Even though many legal barriers to teleworking have been eliminated over the past couple of decades, some of them persist. A particularly insidious barrier only applies to cross-state-border teleworkers. Since most teleworkers, even today, are telecommuters—living within commuting distance of their employer’s offices—this has not been a problem affecting thousands of people—so far. But, as I mentioned several months ago, some teleworkers are seriously affected by one barrier: double taxation.
The scenario is as follows: Janice teleworks for an employer in New York, say, but lives in California. Occasionally Janice goes to New York for meetings and conferences in her employer’s facilities but mostly she works from her home in California. She loves her job and is doing well at it. Except for one thing: New York wants to tax her income even though she earns it primarily in California. Of course, California also wants to tax the same income since she earns it there. What to do?
Several attempts have been made in Congress to stop this practice. All have failed, so far, to get to a vote. But hope springs eternal. A new attempt to rectify this double taxation situation has been made. Here are the details, as sent to me by that consummate master of telework legalities, Nicole Belson Goluboff:
I am writing to let you know that U.S. Representatives Jim Himes and Chris
Murphy have reintroduced the Telecommuter Tax Fairness Act in the House.
The new bill number is H.R. 5615. This measure is the companion to S.
1811, which Senators Joseph Lieberman and Richard Blumenthal introduced in
As you may know, the Telecommuter Tax Fairness Act would eliminate the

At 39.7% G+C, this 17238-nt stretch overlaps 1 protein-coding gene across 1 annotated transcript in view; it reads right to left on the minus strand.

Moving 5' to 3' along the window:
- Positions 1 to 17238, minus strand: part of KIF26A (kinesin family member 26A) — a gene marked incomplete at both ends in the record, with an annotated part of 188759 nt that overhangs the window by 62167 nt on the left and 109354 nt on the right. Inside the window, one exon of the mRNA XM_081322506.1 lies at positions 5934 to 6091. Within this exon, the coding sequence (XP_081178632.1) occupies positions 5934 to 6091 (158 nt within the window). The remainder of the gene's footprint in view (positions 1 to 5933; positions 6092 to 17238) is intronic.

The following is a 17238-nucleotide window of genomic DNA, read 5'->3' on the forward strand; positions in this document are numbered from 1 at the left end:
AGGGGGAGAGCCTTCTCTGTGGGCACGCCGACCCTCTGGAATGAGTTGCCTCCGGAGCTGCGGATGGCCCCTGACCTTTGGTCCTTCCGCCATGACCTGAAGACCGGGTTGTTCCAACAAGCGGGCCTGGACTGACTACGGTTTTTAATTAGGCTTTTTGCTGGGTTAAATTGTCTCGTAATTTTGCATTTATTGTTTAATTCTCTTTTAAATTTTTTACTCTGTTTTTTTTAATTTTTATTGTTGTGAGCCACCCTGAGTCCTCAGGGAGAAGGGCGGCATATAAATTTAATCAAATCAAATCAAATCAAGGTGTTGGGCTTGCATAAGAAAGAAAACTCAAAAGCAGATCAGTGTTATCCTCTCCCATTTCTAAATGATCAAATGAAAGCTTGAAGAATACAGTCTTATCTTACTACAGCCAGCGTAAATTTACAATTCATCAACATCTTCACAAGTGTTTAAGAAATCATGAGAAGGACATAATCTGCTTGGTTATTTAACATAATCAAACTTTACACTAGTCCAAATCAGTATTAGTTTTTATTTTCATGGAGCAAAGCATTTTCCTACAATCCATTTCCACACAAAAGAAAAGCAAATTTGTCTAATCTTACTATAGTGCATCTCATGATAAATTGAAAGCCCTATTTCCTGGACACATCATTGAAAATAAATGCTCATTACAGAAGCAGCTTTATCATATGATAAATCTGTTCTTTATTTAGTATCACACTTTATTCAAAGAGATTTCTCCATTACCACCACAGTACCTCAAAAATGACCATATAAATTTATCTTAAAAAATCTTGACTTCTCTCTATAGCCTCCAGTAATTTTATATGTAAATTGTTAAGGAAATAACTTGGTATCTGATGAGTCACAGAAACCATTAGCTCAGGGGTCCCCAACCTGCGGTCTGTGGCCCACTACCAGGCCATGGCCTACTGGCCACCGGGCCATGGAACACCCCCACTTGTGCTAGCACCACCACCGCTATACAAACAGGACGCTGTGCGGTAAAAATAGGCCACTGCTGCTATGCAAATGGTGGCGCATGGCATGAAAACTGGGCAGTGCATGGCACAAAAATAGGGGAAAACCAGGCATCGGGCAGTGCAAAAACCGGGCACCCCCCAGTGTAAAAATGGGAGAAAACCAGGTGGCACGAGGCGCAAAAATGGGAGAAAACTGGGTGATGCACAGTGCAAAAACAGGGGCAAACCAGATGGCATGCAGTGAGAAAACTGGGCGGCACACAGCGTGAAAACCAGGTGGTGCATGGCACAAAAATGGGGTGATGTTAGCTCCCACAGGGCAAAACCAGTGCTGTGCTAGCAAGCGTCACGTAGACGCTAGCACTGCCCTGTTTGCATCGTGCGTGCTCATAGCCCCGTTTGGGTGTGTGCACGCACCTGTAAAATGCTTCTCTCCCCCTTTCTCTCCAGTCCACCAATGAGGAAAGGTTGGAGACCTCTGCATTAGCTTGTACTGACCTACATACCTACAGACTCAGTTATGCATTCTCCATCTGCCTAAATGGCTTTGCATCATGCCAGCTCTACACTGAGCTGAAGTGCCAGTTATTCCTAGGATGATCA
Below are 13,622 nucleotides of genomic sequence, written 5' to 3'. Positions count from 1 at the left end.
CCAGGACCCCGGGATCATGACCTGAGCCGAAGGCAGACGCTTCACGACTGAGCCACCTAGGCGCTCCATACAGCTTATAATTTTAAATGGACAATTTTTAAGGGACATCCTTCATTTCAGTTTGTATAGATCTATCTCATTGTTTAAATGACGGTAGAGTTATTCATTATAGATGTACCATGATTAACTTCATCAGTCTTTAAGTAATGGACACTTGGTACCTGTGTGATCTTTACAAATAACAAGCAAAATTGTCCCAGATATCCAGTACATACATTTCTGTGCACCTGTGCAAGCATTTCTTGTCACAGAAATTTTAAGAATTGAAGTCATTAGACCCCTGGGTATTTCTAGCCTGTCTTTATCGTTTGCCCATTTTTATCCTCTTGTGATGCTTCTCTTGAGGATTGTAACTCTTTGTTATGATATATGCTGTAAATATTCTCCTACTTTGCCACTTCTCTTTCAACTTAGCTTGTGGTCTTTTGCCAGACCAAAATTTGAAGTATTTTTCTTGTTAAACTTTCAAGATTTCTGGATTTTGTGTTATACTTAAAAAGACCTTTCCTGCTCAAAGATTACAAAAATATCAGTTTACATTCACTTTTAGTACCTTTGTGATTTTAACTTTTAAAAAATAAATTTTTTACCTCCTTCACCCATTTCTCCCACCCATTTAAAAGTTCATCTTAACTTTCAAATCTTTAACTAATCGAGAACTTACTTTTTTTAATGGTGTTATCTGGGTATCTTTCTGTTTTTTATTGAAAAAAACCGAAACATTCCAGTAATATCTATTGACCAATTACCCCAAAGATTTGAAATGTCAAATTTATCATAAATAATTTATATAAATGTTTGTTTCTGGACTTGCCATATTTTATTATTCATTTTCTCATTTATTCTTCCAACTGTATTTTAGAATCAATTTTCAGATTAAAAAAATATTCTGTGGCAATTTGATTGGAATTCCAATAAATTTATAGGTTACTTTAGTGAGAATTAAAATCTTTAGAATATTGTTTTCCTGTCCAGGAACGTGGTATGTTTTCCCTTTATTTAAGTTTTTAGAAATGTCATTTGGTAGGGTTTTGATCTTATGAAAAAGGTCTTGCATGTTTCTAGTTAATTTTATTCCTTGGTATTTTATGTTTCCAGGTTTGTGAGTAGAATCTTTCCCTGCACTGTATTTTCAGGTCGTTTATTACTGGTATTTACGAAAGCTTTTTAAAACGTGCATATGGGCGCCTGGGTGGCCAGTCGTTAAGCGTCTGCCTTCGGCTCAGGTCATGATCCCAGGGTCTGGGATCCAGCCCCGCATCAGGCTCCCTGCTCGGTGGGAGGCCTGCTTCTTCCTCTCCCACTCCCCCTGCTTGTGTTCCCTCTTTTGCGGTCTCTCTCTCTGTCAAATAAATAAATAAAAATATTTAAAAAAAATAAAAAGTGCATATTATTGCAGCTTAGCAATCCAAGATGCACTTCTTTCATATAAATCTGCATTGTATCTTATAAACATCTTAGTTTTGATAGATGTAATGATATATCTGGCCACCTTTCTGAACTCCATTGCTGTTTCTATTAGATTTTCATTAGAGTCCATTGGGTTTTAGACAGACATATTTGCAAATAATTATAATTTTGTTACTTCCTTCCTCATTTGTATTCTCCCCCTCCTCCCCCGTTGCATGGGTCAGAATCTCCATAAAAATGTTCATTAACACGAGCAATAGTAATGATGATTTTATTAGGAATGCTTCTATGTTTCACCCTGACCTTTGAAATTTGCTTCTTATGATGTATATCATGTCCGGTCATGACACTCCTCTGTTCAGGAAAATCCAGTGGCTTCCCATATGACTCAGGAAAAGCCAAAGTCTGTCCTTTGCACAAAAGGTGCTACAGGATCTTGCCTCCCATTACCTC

threat interstate telecommuters currently face that they will be taxed
twice on the wages they earn when they work from home – once by their home
state and then a second time by their employer’s state.
I urge you to write to your Representatives to ask them to co-sponsor and
advance H.R. 5615 and to write to your Senators to ask them to co-sponsor
and advance S. 1811. Abolishing the double tax penalty will remove a
significant tax barrier to telework’s growth. By facilitating telework,
H.R. 5615 and S. 1811 will help Americans manage volatile gas prices;
reduce traffic congestion and carbon emissions; reduce the high cost of
repairing and expanding transportation infrastructure; help small
businesses slash costs and increase employment opportunities for job
I, too, urge you to contact your local Congress person and your Senators (whether or not your state taxes your income) to help see these bills get through the political maze and change the world for the better.
I also hope to have Nicole present a more detailed review of the situation in the next few months.